With businesses becoming ever more exposed and vulnerable to cyber attacks, organisations need to better manage such risks. Tim Smith, partner at BLM, examines how the cyber liability insurance cover (CLIC) sector has evolved over the past decade. The following interview was published on the LexisNexis PSL service.
How has the CLIC sector developed over the past ten years?
Ten years ago, there was a limited awareness of the gravity of cyber crime and there was less reliance on the use of computers and other devices and the internet. In the light of this (and possibly a lack of demand) relatively few insurers offered CLIC. If companies sought cover, it was typically errors and omissions insurance, in response to the spread of computer viruses. Over time, some insurers developed specific CLIC wordings and then offerings to specific industry sectors such as retail. Today, CLIC comes in a host of shapes and sizes, sometimes forming part of a broader cover, sometimes as a standalone cover, and sometimes sitting alongside existing covers. Many insurers are now producing tailored policies to cover specific sectors with a menu of different elements of cover. Many more insurers now provide CLIC and there is an extremely wide range of offerings.
What is the average cost of a cyber breach and how is CLIC structured?
It is almost impossible to place a figure on the average cost of a breach, as it varies widely according to the size of company. There has been research published by IBM and the Ponemon Institute that concluded that the average total cost of a data breach for companies globally stood at $3.79m in 2015, an increase of 23% over the previous two years.
However, this is based on incomplete data and only samples 350 companies in 11 countries. Data is hard to come by as many organisations do not want to publicise the breaches that they have experienced let alone the cost of those breaches. The focus is on discretion and confidentiality as companies will not want bad publicity, which can lead to a potential loss of business, revenues or a fall in investor confidence and share price.
Where has CLIC been most successful?
Again, it is difficult to specify as there is limited information publically available relating to individual breaches. Businesses tend not to wish to disclose the fact that they have suffered a cyber attack or data breach. However, it is clear that in relation to a number of the most significant reported breaches the existence of insurance cover has been of substantial financial benefit to the companies that have had it. Those companies are also likely to have had the benefit of all of the additional benefits that such policies often provide (credit monitoring, IT, legal, PR and regulatory support).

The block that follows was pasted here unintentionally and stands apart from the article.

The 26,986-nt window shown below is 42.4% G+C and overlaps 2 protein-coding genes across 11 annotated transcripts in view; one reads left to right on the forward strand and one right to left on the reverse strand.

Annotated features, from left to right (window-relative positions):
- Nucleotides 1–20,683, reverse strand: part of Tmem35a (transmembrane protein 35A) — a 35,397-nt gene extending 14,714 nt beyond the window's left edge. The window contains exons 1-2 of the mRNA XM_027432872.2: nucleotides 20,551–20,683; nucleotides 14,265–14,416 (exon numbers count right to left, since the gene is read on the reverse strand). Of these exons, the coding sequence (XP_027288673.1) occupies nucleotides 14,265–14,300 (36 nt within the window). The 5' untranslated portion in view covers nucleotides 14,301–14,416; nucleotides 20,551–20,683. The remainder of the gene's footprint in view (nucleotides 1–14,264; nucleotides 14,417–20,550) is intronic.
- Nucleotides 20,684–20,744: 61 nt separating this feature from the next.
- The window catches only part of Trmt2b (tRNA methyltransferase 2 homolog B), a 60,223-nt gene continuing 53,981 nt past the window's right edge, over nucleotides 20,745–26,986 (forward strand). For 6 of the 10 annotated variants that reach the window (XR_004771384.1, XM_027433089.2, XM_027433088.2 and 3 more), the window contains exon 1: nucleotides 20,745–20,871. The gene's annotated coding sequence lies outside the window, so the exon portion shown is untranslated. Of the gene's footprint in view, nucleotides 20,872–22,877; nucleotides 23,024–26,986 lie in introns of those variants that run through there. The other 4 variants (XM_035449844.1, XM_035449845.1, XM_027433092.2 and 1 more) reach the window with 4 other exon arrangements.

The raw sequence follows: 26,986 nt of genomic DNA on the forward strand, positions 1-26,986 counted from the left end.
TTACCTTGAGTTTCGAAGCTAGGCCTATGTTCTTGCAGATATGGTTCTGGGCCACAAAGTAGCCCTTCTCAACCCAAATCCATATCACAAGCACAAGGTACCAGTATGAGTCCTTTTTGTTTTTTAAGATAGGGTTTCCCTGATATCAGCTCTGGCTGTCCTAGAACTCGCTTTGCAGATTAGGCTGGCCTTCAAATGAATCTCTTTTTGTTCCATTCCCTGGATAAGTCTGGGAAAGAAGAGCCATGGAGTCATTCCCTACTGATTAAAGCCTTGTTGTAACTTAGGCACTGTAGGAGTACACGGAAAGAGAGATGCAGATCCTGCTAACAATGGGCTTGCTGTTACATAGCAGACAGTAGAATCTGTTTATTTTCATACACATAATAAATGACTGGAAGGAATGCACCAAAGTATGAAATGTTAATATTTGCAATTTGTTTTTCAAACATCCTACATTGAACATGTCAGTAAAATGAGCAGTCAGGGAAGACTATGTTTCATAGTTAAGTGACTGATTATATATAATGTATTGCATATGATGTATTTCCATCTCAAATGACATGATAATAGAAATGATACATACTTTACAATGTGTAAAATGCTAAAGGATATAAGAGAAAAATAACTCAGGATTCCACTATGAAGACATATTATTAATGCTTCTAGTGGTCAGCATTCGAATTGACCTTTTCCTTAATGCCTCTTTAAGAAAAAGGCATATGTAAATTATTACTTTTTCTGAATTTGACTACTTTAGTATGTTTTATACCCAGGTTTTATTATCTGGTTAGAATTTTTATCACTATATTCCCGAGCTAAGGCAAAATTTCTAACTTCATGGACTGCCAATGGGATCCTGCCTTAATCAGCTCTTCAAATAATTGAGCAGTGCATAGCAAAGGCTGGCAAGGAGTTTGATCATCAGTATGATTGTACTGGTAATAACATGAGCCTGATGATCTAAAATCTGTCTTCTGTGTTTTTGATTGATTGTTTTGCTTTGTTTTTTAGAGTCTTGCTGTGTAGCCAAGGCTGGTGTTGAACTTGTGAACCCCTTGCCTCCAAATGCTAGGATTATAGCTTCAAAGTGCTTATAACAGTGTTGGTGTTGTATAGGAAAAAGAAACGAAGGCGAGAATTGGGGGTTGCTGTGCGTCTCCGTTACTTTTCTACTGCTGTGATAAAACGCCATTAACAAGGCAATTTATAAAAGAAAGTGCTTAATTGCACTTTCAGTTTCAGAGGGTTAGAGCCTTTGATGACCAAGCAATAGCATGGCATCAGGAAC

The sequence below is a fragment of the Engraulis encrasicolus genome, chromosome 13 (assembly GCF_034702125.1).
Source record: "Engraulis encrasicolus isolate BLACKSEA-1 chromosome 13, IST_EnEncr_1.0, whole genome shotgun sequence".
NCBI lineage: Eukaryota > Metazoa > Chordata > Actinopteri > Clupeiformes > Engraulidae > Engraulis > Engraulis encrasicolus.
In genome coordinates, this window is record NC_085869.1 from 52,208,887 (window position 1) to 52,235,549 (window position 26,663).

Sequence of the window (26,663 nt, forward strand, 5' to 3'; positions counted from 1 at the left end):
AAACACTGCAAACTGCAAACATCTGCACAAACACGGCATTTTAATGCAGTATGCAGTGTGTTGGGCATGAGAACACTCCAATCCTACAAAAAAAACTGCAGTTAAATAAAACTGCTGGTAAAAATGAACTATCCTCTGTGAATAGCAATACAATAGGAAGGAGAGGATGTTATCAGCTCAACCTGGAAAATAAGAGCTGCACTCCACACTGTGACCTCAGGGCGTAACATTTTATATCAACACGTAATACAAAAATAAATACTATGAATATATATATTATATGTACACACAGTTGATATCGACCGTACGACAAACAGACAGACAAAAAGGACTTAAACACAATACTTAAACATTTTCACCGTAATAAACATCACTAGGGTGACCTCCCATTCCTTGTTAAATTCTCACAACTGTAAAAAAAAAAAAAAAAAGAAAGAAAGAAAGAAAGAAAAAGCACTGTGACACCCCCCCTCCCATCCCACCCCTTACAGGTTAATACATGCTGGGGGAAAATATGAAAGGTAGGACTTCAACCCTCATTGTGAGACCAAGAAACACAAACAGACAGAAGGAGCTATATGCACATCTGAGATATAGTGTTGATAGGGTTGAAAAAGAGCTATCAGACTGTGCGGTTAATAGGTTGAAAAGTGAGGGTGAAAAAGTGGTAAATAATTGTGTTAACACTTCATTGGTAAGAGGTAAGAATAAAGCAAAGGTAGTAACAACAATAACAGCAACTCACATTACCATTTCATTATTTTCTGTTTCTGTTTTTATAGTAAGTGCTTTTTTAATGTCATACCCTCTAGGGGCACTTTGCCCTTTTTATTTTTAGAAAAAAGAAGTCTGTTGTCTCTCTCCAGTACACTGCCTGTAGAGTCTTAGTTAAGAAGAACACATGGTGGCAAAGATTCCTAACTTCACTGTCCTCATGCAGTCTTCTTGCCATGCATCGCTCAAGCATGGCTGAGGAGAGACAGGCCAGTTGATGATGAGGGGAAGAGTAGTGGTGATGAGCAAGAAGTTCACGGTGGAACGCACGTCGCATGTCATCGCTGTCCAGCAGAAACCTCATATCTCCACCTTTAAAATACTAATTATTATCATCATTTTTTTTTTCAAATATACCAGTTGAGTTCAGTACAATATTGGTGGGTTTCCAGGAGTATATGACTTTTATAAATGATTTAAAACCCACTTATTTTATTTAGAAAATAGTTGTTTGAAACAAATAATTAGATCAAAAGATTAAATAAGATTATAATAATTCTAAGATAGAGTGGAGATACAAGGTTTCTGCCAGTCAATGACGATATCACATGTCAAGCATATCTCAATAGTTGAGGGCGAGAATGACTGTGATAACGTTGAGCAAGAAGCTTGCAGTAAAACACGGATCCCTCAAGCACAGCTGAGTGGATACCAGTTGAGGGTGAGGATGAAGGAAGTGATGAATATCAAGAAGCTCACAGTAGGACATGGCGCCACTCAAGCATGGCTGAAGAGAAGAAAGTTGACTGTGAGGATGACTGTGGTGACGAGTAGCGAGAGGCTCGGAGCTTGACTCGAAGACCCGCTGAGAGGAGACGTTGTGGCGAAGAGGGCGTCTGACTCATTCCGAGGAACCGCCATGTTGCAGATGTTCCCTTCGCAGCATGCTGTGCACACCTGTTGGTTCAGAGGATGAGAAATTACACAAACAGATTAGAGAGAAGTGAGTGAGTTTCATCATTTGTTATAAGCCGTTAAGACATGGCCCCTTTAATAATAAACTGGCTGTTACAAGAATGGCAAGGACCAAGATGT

How has the introduction of mandatory requirements for data breach notifications affected CLIC?
In the US, 46 of the 50 states have mandatory notification requirements in the event of a data breach. In Europe there are currently no such requirements, although the draft EU General Data Protection Regulation, expected to be introduced in 2018, does contain such provisions. In our experience there is a direct link between mandatory reporting and claims. The combination of investors and customers being more aware of incidents and their consequences, the effect that this can have on brand/reputation and the cost of dealing with the claims that can arise as a result all appear to have been influential in increasing the take-up of CLIC in the US and many commentators (including ourselves) expect mandatory reporting to have a similar effect in the UK and Europe more widely.
How does each fresh leak or hack affect the CLIC market?
Each new leak or hack makes businesses more aware of their vulnerability to a cyber attack (especially if they hold large amounts of consumer data) and the resultant costs of repairing the physical, financial and reputational damage that can be caused. This is likely to lead to an increase in the number of CLIC policies being taken out. However, it is also likely to lead the market to be increasingly careful in assessing the risks that are being presented to it given the potential exposures that insurers are taking on in providing CLIC.
What does the future hold for CLIC—could it become compulsory?
The UK government does not appear inclined towards introducing compulsory insurance. It has, however, set out some basic measures that all organisations can use to reduce cyber risk. The 2014 Cyber Essentials scheme encourages organisations to examine their exposure to cyber risk and take steps to limit/reduce it. At the same time the government is pressing those who supply it to sign up to Cyber Essentials and organisations across a range of sectors are all looking not only at their own cyber security but also the cyber security of those in their supply chains. This is expected to lead to more pressure to obtain CLIC as organisations are likely to want their suppliers to have such cover. Equally, the government is looking to the insurance industry to support and encourage the roll out of Cyber Essentials. While it appears that the government is continuing to monitor the progress that is being made by businesses in relation to their cyber security and the Cyber Essentials scheme, if it feels that making the obtaining of cover compulsory would have benefits which outweigh the disadvantages it may yet consider this as an option.
Interviewed by Susan Ghaiwal.